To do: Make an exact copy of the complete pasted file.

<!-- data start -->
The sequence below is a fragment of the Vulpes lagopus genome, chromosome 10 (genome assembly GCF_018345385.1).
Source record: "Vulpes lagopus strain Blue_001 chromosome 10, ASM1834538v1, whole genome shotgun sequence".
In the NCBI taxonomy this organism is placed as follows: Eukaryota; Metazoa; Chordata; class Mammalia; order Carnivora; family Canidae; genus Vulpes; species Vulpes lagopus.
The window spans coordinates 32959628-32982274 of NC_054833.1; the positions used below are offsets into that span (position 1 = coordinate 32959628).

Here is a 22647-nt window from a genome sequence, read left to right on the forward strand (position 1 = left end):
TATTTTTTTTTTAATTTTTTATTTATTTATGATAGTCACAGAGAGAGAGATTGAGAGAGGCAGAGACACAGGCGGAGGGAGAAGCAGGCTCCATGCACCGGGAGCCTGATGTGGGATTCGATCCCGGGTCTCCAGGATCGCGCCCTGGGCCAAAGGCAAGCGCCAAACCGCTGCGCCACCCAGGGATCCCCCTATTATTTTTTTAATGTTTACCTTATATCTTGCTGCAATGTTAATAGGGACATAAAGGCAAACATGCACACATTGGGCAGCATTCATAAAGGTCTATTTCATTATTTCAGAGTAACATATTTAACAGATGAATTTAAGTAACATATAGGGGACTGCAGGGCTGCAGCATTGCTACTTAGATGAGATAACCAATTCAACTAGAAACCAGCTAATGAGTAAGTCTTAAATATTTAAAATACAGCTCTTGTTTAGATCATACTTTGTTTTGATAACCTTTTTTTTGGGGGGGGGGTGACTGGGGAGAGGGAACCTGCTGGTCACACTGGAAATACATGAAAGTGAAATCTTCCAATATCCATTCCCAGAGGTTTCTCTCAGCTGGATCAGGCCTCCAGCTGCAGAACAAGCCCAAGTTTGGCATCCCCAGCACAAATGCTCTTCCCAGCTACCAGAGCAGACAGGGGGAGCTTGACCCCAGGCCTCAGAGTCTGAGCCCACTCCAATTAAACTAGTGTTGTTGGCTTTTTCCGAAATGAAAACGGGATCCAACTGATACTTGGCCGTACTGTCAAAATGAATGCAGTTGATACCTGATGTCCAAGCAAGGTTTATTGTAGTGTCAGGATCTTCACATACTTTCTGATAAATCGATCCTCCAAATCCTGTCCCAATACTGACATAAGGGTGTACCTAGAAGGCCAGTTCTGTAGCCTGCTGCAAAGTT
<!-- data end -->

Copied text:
The sequence below is a fragment of the Vulpes lagopus genome, chromosome 10 (genome assembly GCF_018345385.1).
Source record: "Vulpes lagopus strain Blue_001 chromosome 10, ASM1834538v1, whole genome shotgun sequence".
In the NCBI taxonomy this organism is placed as follows: Eukaryota; Metazoa; Chordata; class Mammalia; order Carnivora; family Canidae; genus Vulpes; species Vulpes lagopus.
The window spans coordinates 32959628-32982274 of NC_054833.1; the positions used below are offsets into that span (position 1 = coordinate 32959628).

Here is a 22647-nt window from a genome sequence, read left to right on the forward strand (position 1 = left end):
TATTTTTTTTTTAATTTTTTATTTATTTATGATAGTCACAGAGAGAGAGATTGAGAGAGGCAGAGACACAGGCGGAGGGAGAAGCAGGCTCCATGCACCGGGAGCCTGATGTGGGATTCGATCCCGGGTCTCCAGGATCGCGCCCTGGGCCAAAGGCAAGCGCCAAACCGCTGCGCCACCCAGGGATCCCCCTATTATTTTTTTAATGTTTACCTTATATCTTGCTGCAATGTTAATAGGGACATAAAGGCAAACATGCACACATTGGGCAGCATTCATAAAGGTCTATTTCATTATTTCAGAGTAACATATTTAACAGATGAATTTAAGTAACATATAGGGGACTGCAGGGCTGCAGCATTGCTACTTAGATGAGATAACCAATTCAACTAGAAACCAGCTAATGAGTAAGTCTTAAATATTTAAAATACAGCTCTTGTTTAGATCATACTTTGTTTTGATAACCTTTTTTTTGGGGGGGGGGTGACTGGGGAGAGGGAACCTGCTGGTCACACTGGAAATACATGAAAGTGAAATCTTCCAATATCCATTCCCAGAGGTTTCTCTCAGCTGGATCAGGCCTCCAGCTGCAGAACAAGCCCAAGTTTGGCATCCCCAGCACAAATGCTCTTCCCAGCTACCAGAGCAGACAGGGGGAGCTTGACCCCAGGCCTCAGAGTCTGAGCCCACTCCAATTAAACTAGTGTTGTTGGCTTTTTCCGAAATGAAAACGGGATCCAACTGATACTTGGCCGTACTGTCAAAATGAATGCAGTTGATACCTGATGTCCAAGCAAGGTTTATTGTAGTGTCAGGATCTTCACATACTTTCTGATAAATCGATCCTCCAAATCCTGTCCCAATACTGACATAAGGGTGTACCTAGAAGGCCAGTTCTGTAGCCTGCTGCAAAGTT